14. It is obvious, therefore, that even where there was an appeal provided from an order of remand, it was possible for a party to raise the correctness of the order of remand in the appeal from the decree which might be finally passed without going in appeal from the order of remand itself, and it was this view of the Courts, which was negatived by the enactment of Sub-section (2) of Section 105 C.P.C. It follows from this that as there is no appeal provided from an order of remand under Section 151 C.P.C., the order can always be challenged in the appeal that might be filed from the decree finally passed. The older cases took it for granted that an order of remand affected the decision on the merits, for generally speaking there would be more evidence available which was not there before the order of remand, and the letting in of this extra evidence would affect the decision of the case on the merits.
In this view of the matter, we find it difficult with all due respect, to accept the view taken by Ranawat, J., and Sharma, J., in the cases cited already. It seems to us clear after considering the implications of Sub-section (2) of Section 105 that an order of remand always affects the decision of the case on the merits for it will let in fresh evidence which may affect the decision. Therefore, an order of remand can always be challenged under Section 105 C.P.C. on an appeal from the final decree. Under these circumstances, unless there is a bar under Sub-section (2) of Section 105, an order of remand can always be challenged under Section 105 on an appeal from the decree finally passed.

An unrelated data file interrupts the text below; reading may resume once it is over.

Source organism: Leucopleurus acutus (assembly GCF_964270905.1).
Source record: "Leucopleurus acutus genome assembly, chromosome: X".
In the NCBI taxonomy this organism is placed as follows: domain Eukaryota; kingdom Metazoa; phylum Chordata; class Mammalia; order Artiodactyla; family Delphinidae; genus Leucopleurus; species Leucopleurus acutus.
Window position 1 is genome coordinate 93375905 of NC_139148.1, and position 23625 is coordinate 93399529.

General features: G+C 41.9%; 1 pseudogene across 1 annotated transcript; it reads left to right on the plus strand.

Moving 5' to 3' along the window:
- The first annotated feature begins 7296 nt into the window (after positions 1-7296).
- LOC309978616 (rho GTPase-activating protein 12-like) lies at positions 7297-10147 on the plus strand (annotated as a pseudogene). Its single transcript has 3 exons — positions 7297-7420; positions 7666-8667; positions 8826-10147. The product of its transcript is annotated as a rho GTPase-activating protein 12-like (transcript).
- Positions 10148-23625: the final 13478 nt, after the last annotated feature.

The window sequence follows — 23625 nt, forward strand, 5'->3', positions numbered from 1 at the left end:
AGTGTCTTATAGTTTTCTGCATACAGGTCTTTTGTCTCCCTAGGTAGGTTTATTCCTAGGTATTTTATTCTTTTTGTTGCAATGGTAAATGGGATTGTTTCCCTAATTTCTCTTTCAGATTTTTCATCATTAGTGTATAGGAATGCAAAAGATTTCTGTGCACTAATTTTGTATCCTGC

Where the order of remand is under Section 151, C.P. C., or is not covered by the express terms of Order 41, Rule 23, C.P.C., it is not open to appeal. Sub-section (2) of Section 105, therefore, would not apply except to an order which is expressly covered by Order 41, Rule 23.
It follows therefore that an order of remand passed under Section 151, C.P.C., or which does not come within the express terms of Order 41, Rule 23, C.P.C., and from which no appeal lies, cannot be brought in revision because the decision in Swamp Narain's case (A) would stand in the way. That case lays down that if the order can be challenged by a ground of appeal under Section 105, C.P.C. in the appeal which might finally come to the High Court, the order is not revisable under Section 115 as the case is covered by the words 'in which no appeal lies thereto', namely to the High Court. It cannot be said that the order of remand runs out, and its effect on the decision of the case is too remote. The result of an order of remand is generally to admit more evidence in the case, and the admission of more evidence in the case obviously affects the decision of the case on the merits.
15. Our answer to the question, therefore, is this -
Where an order of remand is passed under Section 151, C.P.C., or where the order is not covered by the express terms of Order 41, Rule. 23, and if no appeal lies fvom such an order of remand, it cannot be challenged by way of revision under Section 115, C.P.C. in view of the decision of this Court in Swarup Narain's case (A), as the order of remand can be challenged on an appeal from the final decree under Section 105, C. P. Co (assuming always that the decree can be brought in appeal to the High Court).
In the present case, the suit was for the recovery of possession of a house and second appealwould lie to this Court. As such, the order of remand passed in this case by the first Appellate Courtcould be challenged under Section 105, C.P.C. in thesecond appeal which would finally lie to this Court,and therefore the present revision against the orderof remand is incompetent. Let this answer be returned to the Bench concerned.